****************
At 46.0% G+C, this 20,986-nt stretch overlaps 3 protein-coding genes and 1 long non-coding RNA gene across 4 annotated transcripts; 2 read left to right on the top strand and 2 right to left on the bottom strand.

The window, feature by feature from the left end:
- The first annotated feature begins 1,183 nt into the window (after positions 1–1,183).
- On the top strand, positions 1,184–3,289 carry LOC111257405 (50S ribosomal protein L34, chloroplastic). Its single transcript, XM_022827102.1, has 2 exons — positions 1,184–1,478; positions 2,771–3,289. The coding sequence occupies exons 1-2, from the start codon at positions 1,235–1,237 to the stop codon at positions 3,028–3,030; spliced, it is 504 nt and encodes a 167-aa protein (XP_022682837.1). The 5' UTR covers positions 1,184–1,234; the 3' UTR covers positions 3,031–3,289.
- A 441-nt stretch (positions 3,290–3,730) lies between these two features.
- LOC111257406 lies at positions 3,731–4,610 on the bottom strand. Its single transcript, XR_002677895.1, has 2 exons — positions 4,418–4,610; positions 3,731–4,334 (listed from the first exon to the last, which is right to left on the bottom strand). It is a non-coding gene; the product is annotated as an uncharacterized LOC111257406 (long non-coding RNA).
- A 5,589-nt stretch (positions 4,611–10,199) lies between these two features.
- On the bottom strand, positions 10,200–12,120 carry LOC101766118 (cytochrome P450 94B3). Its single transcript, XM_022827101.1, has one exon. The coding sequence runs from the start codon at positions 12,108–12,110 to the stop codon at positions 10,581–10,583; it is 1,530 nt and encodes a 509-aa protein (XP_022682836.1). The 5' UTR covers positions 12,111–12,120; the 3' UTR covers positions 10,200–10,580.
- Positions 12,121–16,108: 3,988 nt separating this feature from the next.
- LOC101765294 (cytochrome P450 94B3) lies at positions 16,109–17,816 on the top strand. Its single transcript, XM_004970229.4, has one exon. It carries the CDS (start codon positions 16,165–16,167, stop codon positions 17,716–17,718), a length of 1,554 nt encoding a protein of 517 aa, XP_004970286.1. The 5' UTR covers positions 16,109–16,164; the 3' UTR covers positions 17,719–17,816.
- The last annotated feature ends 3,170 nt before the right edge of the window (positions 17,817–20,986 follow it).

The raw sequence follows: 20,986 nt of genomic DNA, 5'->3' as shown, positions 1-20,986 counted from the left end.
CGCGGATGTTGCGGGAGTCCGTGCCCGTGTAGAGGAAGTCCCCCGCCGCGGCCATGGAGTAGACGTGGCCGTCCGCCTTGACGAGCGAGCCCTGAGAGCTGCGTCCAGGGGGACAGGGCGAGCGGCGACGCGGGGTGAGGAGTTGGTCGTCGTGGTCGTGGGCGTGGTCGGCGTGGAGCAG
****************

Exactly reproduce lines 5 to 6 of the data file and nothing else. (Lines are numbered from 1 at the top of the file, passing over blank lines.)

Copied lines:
- A 441-nt stretch (positions 3,290–3,730) lies between these two features.
- LOC111257406 lies at positions 3,731–4,610 on the bottom strand. Its single transcript, XR_002677895.1, has 2 exons — positions 4,418–4,610; positions 3,731–4,334 (listed from the first exon to the last, which is right to left on the bottom strand). It is a non-coding gene; the product is annotated as an uncharacterized LOC111257406 (long non-coding RNA).